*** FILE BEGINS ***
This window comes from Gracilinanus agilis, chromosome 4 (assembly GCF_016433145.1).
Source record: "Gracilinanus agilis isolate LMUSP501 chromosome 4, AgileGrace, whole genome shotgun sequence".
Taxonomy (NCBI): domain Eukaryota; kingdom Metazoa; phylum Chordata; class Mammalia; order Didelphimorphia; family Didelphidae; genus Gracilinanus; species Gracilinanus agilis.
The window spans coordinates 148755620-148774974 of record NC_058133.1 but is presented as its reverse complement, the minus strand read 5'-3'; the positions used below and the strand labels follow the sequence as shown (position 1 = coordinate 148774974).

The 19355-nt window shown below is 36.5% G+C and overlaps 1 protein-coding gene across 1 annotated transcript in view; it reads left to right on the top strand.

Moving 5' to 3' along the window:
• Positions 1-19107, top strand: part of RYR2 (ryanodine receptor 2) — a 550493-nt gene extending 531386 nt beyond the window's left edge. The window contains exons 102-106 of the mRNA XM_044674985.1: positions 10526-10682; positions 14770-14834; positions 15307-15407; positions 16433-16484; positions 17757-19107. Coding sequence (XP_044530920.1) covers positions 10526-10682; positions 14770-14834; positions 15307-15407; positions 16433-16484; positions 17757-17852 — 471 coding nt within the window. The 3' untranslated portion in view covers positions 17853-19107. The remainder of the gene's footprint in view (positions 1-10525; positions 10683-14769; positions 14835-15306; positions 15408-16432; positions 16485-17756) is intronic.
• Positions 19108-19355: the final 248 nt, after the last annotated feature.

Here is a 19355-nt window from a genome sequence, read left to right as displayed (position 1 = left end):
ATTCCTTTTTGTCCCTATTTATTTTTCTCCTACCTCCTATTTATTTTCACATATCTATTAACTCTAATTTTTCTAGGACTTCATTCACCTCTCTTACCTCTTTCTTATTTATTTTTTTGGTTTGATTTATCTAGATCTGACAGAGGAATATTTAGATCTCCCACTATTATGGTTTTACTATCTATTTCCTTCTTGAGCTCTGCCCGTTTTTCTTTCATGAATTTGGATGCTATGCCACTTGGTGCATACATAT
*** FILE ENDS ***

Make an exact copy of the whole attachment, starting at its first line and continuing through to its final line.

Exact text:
This window comes from Gracilinanus agilis, chromosome 4 (assembly GCF_016433145.1).
Source record: "Gracilinanus agilis isolate LMUSP501 chromosome 4, AgileGrace, whole genome shotgun sequence".
Taxonomy (NCBI): domain Eukaryota; kingdom Metazoa; phylum Chordata; class Mammalia; order Didelphimorphia; family Didelphidae; genus Gracilinanus; species Gracilinanus agilis.
The window spans coordinates 148755620-148774974 of record NC_058133.1 but is presented as its reverse complement, the minus strand read 5'-3'; the positions used below and the strand labels follow the sequence as shown (position 1 = coordinate 148774974).

The 19355-nt window shown below is 36.5% G+C and overlaps 1 protein-coding gene across 1 annotated transcript in view; it reads left to right on the top strand.

Moving 5' to 3' along the window:
• Positions 1-19107, top strand: part of RYR2 (ryanodine receptor 2) — a 550493-nt gene extending 531386 nt beyond the window's left edge. The window contains exons 102-106 of the mRNA XM_044674985.1: positions 10526-10682; positions 14770-14834; positions 15307-15407; positions 16433-16484; positions 17757-19107. Coding sequence (XP_044530920.1) covers positions 10526-10682; positions 14770-14834; positions 15307-15407; positions 16433-16484; positions 17757-17852 — 471 coding nt within the window. The 3' untranslated portion in view covers positions 17853-19107. The remainder of the gene's footprint in view (positions 1-10525; positions 10683-14769; positions 14835-15306; positions 15408-16432; positions 16485-17756) is intronic.
• Positions 19108-19355: the final 248 nt, after the last annotated feature.

Here is a 19355-nt window from a genome sequence, read left to right as displayed (position 1 = left end):
ATTCCTTTTTGTCCCTATTTATTTTTCTCCTACCTCCTATTTATTTTCACATATCTATTAACTCTAATTTTTCTAGGACTTCATTCACCTCTCTTACCTCTTTCTTATTTATTTTTTTGGTTTGATTTATCTAGATCTGACAGAGGAATATTTAGATCTCCCACTATTATGGTTTTACTATCTATTTCCTTCTTGAGCTCTGCCCGTTTTTCTTTCATGAATTTGGATGCTATGCCACTTGGTGCATACATAT